Robot used at Fukushima for decontamination testing
A robot designed to perform maintenance and repair tasks at disaster or accident-hit power stations is being used at the Fukushima Daiichi nuclear plant.
The robot is called the MEISTeR (Maintenance Equipment Integrated System of Telecontrol Robot) and has been developed by Mitsubishi Heavy Industries.
The MEISTeR has being carrying out demonstration testing at the plant, which was crippled by an earthquake and tsunami in March 2011.
MHI says these trials have proved so successful that the robot is to be deployed to carry out decontamination and sampling tasks.
The MEISTeR is an enhanced version of a disaster response robot initially developed by MHI after an accident at the nuclear fuel processing facility in Tokaimura, Ibaraki Prefecture, in 1999. The improvements to the robot were developed with the intention to deploy it at Fukushima Daiichi and were implemented in co-operation with the plant’s owner Tokyo Electric Power Company (TEPCO) and the International Research Institute for Nuclear Decommissioning.
MHI said that the robot was “significantly improved in terms of radioactive resistance and remote control capability, making it adaptable to performing a variety of tasks in highly radioactive locations”. The company added that, until now, most disaster response robots have primarily performed inspection, maintenance and similar tasks relying on cameras.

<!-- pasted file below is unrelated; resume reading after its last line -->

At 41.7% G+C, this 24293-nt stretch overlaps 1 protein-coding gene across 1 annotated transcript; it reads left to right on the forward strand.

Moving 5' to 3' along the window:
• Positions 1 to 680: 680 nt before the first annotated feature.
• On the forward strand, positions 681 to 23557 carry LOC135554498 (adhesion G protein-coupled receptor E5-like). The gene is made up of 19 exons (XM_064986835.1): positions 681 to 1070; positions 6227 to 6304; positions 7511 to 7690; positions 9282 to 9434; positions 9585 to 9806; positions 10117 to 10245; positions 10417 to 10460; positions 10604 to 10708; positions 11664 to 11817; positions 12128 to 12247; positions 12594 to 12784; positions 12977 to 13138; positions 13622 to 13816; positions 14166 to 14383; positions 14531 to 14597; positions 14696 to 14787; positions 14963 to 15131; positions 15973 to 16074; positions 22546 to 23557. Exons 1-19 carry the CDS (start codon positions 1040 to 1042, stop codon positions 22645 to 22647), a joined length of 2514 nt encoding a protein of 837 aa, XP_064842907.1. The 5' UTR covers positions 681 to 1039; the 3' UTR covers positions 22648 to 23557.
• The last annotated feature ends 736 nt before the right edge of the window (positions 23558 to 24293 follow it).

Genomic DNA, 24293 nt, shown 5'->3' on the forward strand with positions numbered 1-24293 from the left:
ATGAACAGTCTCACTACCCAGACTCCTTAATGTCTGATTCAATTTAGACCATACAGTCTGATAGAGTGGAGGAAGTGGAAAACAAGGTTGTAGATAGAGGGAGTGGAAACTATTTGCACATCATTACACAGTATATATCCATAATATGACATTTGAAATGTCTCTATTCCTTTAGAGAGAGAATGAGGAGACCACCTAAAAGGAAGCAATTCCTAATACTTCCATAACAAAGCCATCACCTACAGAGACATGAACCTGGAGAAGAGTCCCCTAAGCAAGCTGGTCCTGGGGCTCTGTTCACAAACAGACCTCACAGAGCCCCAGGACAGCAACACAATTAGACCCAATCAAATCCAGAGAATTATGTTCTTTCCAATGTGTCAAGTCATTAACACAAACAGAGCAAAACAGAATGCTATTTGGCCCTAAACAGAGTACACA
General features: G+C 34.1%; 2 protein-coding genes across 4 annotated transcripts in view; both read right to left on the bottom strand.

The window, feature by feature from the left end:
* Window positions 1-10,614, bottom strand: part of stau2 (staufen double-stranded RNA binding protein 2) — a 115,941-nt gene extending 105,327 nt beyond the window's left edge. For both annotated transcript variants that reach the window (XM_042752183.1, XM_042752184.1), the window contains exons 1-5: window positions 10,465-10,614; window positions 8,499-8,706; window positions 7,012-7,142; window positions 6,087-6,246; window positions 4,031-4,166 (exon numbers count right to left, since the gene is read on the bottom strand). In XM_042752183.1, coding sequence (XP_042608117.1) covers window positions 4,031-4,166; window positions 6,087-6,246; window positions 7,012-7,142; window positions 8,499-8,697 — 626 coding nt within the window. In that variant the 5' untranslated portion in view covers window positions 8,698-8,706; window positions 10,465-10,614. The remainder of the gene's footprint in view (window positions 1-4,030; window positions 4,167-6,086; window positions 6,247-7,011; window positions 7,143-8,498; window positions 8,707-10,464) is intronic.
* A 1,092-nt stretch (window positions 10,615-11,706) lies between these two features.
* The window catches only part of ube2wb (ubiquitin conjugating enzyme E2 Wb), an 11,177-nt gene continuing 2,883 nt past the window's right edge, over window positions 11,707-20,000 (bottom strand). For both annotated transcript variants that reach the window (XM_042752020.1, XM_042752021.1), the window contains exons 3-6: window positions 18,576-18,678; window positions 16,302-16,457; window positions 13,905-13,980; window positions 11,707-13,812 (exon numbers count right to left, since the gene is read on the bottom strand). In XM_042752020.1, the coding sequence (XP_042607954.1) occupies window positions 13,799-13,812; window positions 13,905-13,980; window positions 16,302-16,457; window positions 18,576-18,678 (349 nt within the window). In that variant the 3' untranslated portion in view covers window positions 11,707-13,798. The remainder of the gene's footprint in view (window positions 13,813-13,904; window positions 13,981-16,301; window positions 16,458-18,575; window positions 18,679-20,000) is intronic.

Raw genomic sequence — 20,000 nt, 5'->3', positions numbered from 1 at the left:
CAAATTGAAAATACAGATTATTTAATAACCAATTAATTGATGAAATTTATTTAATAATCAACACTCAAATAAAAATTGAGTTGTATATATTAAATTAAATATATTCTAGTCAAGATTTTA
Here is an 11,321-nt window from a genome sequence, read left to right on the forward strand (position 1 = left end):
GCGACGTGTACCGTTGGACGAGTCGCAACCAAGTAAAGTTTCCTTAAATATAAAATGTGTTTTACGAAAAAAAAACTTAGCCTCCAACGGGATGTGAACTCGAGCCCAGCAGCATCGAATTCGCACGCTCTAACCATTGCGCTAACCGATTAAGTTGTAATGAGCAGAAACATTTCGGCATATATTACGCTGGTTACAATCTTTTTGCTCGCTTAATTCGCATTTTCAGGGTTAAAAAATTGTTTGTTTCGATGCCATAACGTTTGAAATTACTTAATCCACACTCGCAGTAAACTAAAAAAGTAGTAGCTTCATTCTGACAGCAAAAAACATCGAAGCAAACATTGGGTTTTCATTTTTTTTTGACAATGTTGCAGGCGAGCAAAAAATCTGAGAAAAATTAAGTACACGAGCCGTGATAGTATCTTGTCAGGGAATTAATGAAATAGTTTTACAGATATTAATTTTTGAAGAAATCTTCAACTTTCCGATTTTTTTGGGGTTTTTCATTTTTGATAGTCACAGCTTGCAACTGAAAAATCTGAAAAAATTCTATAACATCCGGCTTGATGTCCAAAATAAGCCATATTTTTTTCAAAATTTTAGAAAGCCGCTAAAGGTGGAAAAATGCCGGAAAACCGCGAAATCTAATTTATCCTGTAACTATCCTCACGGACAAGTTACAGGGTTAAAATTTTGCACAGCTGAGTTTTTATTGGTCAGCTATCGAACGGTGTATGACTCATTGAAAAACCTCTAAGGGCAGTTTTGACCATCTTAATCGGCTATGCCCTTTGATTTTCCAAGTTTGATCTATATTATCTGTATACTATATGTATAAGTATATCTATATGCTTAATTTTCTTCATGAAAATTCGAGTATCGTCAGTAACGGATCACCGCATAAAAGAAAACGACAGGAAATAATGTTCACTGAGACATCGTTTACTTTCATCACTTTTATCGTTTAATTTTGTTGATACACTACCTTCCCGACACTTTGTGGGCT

However, the MEISTeR can switch between tasks by changing the tools attached to its arms. In addition to inspection and maintenance, the MEISTeR can perform decontamination work, concrete core sampling, and the cutting of obstacles blocking pathways.
GE opens wind turbine repair lab in New York
GE has opened a global wind turbine drivetrain repair innovation lab at its US Power Generation Repair Technology Center.
The facility in New York is equipped with technologies to support fast development and innovation for repairs to turbine gearboxes and rotors, which GE says creates “a lab environment to simulate and solve problems that previously had to be worked on more than 100 metres in the air and at remote sites”.
Technical capabilities of the Innovation Lab include rapid prototyping tools such as 3D printers and computer numerical control machines; robotic welding and advanced machining tools; and repair of various gearbox models and turbine generators.
Andy Holt, general manager of global wind projects and services, said: “This is the first facility of its kind dedicated to developing repair technologies and capabilities that reduce the lifecycle cost of wind turbines.
Radar technology deal will ‘unlock 2 GW of new UK wind energy’
Wind power developers Vattenfall and SSE have signed a ‘pioneering’ radar deal with air traffic control company NATS which they claim “could unlock up to 2.2 GW of potential new wind energy across the UK”.
NATS must be consulted on all wind turbine applications in the UK and it is forced to object to around 2 per cent of cases because the proposed turbines would interfere with radar signals ” turbine blades can appear as ‘clutter’ on radar screens and be mistaken for aircraft by air traffic controllers.
The deal between NATS and SSE and Vattenfall will result in a technical modification being made to two radar sites to rectify this problem, a move all three parties believe will result in more wind farm applications being granted planning consent.